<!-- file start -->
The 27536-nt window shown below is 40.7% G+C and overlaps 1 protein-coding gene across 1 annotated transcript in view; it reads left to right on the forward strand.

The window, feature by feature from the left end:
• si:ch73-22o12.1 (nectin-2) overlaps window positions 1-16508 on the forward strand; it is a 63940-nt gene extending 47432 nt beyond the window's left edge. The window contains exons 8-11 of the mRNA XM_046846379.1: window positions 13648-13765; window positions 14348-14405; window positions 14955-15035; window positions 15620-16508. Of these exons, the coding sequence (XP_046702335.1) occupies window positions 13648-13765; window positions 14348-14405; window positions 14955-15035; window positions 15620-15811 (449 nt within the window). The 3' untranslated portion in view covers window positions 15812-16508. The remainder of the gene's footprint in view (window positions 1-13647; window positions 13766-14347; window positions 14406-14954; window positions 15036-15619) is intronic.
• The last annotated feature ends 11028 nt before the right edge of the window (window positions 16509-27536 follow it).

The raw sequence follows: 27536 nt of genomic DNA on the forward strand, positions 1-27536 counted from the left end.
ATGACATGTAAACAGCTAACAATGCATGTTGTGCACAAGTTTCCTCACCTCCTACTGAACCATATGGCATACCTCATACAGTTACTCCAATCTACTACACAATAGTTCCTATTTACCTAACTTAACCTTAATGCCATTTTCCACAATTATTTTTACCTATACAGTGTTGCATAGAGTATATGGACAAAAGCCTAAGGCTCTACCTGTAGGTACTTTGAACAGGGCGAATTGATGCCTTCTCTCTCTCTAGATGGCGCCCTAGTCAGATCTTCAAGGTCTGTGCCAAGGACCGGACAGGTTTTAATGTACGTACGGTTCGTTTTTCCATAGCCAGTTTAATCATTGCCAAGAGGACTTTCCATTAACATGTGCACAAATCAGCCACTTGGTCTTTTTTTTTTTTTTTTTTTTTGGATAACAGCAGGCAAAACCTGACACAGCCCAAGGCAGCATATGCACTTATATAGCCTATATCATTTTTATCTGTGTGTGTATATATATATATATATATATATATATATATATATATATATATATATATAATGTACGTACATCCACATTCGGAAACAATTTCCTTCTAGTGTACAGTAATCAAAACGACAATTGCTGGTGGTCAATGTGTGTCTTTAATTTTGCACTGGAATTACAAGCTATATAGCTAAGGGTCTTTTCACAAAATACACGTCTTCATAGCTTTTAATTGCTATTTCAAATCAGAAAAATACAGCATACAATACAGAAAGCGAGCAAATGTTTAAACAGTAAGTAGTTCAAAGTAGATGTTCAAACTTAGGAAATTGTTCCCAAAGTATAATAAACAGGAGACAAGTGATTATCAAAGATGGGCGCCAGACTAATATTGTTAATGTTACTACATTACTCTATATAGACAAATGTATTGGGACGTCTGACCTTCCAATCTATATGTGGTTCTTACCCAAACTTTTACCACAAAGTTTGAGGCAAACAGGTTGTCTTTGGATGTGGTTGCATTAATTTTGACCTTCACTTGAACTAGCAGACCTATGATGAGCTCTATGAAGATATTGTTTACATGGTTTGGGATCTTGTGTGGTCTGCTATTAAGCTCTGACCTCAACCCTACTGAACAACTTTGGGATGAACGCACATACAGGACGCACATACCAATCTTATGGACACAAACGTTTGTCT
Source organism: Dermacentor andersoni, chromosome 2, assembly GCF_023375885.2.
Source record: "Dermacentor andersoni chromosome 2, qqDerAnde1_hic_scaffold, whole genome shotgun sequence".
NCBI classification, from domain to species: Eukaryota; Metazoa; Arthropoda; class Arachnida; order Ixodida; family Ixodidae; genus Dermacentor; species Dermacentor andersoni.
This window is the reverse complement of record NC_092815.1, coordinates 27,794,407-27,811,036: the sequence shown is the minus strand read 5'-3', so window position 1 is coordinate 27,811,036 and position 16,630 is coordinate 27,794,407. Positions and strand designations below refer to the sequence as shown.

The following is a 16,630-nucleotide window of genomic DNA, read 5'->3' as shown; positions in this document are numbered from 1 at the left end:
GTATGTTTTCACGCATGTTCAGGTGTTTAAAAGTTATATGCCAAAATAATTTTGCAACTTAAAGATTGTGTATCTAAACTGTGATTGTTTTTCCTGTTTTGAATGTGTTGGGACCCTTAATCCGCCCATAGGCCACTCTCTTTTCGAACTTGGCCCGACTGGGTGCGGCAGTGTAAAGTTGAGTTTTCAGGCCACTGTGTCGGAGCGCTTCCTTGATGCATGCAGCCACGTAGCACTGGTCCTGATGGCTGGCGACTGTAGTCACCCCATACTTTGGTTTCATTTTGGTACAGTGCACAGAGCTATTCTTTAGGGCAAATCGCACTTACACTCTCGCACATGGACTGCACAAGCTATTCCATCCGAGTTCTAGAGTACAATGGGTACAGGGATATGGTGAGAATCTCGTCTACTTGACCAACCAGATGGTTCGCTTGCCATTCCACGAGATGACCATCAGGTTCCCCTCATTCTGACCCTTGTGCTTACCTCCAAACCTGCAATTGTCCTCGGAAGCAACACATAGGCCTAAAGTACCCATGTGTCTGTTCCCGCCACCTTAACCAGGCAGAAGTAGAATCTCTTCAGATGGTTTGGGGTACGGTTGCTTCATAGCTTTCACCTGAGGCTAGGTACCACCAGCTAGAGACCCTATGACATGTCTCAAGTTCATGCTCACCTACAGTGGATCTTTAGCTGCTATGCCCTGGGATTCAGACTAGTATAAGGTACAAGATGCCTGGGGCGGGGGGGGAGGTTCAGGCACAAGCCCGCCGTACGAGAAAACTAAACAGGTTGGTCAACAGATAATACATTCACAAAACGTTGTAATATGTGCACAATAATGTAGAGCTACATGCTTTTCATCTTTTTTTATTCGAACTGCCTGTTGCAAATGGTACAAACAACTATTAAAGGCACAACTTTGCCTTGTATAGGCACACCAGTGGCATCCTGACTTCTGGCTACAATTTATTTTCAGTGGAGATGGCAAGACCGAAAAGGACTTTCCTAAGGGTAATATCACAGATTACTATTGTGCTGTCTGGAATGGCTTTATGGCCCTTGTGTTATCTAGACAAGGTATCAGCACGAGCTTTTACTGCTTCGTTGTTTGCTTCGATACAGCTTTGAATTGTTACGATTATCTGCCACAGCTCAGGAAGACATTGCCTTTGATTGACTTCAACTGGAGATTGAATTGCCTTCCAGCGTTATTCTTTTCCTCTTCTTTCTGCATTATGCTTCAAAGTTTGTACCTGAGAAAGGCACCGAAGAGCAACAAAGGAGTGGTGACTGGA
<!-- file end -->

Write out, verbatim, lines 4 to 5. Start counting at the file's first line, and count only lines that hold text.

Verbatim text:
• The last annotated feature ends 11028 nt before the right edge of the window (window positions 16509-27536 follow it).

The raw sequence follows: 27536 nt of genomic DNA on the forward strand, positions 1-27536 counted from the left end.